Rural – Jersey Country Life Magazine

WHAT HAS HAPPENED TO THE WEATHER?

By Ruth Le Cocq

Climate mural at the Waterfront

Last year was Jersey’s second hottest on record with 13.34 degrees Celsius being the average temperature recorded at the Maison St Louis Observatory.

And it was the wettest year since records began at Howard Davis Farm which saw 1,352.9mm of total rainfall.

Jersey Met’s Head of Meteorology Paul Aked said although 2023 may not have felt like a particularly warm year, especially during July and August, the average temperature is calculated using both the daily maximum and minimum readings throughout the year.

That 13.34 degrees Celsius figure was the same as the average from 2014 and 0.22 degrees cooler than the 2022 record.

‘We’ve had many mild nights during the year,’ said Paul, ’14 were the mildest for that night since records began. Twenty-two nights during the year recorded a minimum temperature higher than the average daytime maximum for that day, ten of those during a very mild December.

‘September was the warmest for that month on record, June the second warmest, with October and December both being the fourth warmest, when compared with records dating back to 1894, all contributing to the year being the equal second hottest on record.’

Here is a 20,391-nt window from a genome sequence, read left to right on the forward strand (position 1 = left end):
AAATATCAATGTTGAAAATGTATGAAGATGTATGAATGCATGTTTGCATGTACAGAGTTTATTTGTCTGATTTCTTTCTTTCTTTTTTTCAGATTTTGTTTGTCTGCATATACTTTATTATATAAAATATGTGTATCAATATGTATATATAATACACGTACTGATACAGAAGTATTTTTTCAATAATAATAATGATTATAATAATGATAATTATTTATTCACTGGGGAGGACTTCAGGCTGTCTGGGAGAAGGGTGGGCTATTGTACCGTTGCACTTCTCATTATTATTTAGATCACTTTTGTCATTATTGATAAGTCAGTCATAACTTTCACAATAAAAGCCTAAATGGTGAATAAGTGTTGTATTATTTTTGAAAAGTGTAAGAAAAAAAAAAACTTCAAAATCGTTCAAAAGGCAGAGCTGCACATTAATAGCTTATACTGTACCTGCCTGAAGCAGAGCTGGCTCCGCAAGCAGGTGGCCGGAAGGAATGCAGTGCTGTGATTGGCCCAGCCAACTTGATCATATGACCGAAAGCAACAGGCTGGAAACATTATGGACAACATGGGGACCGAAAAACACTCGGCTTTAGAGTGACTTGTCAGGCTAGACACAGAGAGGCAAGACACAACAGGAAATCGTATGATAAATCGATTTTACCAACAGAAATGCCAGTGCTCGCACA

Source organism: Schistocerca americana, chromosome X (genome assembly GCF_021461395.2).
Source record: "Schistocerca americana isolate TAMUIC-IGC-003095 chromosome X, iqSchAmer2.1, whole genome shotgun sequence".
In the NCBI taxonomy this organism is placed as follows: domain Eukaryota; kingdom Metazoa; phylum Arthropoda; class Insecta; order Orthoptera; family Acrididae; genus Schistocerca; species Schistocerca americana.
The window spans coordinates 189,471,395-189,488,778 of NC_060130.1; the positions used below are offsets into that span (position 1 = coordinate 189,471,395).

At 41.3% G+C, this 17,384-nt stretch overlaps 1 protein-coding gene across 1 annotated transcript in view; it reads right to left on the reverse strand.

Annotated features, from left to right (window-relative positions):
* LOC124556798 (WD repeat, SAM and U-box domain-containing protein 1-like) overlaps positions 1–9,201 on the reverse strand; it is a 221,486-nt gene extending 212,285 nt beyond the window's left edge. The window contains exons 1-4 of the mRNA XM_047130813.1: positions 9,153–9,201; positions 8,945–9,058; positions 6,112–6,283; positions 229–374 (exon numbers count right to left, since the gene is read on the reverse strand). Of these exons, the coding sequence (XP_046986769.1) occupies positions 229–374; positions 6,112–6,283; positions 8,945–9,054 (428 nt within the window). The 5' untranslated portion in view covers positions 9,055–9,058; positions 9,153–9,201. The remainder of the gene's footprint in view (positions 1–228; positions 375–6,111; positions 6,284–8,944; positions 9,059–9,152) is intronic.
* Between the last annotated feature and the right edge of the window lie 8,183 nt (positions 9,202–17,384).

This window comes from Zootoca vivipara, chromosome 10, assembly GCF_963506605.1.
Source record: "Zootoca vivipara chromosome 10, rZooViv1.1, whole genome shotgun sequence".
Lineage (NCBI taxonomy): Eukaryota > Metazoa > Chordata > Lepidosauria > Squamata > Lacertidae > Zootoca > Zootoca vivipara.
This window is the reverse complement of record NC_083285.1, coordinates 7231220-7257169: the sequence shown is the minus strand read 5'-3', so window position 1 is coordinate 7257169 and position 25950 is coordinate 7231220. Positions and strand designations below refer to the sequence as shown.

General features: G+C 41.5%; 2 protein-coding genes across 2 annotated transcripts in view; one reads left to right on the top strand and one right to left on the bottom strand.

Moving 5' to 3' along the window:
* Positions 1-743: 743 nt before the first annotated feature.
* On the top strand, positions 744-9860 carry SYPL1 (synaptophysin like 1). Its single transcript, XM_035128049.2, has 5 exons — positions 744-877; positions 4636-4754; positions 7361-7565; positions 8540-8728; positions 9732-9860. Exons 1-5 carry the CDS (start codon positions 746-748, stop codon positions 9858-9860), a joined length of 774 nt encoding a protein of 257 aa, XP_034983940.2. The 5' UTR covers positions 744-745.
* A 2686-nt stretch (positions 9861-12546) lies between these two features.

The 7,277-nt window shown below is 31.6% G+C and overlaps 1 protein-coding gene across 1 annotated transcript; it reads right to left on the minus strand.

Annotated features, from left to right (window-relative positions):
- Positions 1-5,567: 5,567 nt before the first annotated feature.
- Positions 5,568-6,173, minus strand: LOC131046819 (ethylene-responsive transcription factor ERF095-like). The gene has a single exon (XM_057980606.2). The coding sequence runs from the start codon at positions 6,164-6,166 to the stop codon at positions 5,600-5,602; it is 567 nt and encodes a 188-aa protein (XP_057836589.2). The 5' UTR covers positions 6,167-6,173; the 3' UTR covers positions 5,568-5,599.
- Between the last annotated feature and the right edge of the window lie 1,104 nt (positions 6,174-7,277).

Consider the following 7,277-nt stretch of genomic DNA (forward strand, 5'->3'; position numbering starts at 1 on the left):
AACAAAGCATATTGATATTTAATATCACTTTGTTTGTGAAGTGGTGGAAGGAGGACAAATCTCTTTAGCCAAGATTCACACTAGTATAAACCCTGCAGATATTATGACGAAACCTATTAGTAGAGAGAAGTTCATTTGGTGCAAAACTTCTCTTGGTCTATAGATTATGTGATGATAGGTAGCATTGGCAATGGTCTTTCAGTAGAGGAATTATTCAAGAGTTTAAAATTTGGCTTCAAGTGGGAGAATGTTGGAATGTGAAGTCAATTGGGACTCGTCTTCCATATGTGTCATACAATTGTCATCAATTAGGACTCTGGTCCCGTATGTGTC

Meanwhile Jersey’s sea temperature last year was the fourth warmest on record with above average sea temperature on all but a few days.

A new dark red stripe, just one shade lighter than last year, will soon be added to the mural at the Waterfront depicting how the Island’s climate has been warming since 1894.

Assistant Minister for the Environment Hilary Jeune said 2023 was among the hottest and wettest years in Jersey and the latest statistics were ‘another stark reminder of the climate change challenges we face’.

She added: ‘We’ve made some significant steps forward over the past year as we began to implement the policies and initiatives of the Carbon Neutral Roadmap on our journey to net zero. As we enter 2024, I’m optimistic that Islanders will play an ever-growing part in reducing emissions through changes, some big and some small, to the way we go about our daily lives.’

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